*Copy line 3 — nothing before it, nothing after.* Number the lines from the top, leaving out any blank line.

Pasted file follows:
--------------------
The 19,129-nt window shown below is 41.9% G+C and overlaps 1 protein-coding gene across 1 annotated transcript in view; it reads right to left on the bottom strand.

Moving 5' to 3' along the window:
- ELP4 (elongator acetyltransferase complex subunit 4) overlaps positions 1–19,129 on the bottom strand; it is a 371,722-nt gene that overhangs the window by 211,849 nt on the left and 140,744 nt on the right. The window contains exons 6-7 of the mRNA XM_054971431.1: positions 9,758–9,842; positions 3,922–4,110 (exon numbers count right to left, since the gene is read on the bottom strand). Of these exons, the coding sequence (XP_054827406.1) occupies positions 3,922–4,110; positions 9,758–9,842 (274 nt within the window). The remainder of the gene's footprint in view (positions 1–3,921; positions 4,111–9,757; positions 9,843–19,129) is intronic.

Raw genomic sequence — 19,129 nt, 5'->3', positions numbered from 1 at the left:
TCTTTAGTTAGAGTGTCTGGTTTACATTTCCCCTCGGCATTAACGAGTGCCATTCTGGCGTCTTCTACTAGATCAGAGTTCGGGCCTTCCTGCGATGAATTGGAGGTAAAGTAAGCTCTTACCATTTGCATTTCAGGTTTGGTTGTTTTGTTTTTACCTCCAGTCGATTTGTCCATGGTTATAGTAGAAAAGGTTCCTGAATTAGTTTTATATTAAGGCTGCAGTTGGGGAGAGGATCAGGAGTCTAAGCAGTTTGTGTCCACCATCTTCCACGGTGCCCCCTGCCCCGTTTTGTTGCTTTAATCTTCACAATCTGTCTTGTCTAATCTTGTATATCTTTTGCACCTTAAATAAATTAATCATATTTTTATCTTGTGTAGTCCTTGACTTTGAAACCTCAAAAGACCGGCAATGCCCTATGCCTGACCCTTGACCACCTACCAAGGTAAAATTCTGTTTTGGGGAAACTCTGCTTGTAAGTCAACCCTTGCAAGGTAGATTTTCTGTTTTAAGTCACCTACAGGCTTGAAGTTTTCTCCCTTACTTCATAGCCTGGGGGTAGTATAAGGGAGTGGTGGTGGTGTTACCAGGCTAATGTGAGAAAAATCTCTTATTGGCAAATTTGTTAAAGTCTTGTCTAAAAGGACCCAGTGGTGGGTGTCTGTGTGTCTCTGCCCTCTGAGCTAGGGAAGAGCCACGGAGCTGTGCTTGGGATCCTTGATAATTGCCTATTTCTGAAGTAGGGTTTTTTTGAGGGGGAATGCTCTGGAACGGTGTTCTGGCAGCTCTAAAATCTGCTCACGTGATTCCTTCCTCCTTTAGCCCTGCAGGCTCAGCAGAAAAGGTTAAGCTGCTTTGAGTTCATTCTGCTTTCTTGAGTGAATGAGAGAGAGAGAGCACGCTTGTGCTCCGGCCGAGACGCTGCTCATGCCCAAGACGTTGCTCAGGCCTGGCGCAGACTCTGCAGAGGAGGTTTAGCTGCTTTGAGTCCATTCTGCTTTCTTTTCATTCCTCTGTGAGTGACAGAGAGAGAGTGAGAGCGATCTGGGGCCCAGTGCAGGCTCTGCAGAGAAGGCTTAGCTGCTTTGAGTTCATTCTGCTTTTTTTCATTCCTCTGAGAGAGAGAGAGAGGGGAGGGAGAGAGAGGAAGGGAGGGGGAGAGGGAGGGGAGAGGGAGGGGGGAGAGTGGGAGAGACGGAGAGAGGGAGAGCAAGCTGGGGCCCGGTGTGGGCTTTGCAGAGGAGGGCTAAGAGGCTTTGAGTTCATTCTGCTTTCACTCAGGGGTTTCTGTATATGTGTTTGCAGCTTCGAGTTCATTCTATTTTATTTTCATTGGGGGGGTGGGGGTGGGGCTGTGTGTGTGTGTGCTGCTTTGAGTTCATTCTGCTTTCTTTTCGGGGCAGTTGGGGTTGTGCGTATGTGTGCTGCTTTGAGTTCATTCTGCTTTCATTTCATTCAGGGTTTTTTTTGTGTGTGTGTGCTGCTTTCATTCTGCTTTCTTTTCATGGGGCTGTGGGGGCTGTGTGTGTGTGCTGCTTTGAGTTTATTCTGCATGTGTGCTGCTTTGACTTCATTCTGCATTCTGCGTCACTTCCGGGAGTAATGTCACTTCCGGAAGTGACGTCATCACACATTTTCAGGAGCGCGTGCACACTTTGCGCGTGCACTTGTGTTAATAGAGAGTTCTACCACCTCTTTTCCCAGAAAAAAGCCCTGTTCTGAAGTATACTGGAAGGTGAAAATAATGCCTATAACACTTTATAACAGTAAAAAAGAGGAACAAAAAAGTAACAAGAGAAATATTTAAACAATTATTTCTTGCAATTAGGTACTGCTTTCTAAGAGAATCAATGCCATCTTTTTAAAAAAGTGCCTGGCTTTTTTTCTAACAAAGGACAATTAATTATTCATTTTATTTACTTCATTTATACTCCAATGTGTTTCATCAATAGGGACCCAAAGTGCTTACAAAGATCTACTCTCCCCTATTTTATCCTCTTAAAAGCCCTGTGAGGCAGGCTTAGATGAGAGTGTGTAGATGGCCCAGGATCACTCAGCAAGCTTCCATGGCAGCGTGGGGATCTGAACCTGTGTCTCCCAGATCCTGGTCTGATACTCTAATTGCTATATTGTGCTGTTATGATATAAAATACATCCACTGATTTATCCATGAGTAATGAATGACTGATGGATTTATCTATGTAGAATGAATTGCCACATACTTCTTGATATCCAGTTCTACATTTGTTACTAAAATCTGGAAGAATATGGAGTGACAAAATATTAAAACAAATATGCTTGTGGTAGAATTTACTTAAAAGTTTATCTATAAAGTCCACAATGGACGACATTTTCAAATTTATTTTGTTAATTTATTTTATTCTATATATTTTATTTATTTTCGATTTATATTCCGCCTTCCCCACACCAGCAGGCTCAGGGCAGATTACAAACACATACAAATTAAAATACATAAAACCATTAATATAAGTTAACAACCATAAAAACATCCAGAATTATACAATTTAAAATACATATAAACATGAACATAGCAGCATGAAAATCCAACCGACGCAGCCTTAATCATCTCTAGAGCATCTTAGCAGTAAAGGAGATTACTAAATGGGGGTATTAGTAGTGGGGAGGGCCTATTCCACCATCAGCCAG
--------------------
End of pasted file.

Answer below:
- ELP4 (elongator acetyltransferase complex subunit 4) overlaps positions 1–19,129 on the bottom strand; it is a 371,722-nt gene that overhangs the window by 211,849 nt on the left and 140,744 nt on the right. The window contains exons 6-7 of the mRNA XM_054971431.1: positions 9,758–9,842; positions 3,922–4,110 (exon numbers count right to left, since the gene is read on the bottom strand). Of these exons, the coding sequence (XP_054827406.1) occupies positions 3,922–4,110; positions 9,758–9,842 (274 nt within the window). The remainder of the gene's footprint in view (positions 1–3,921; positions 4,111–9,757; positions 9,843–19,129) is intronic.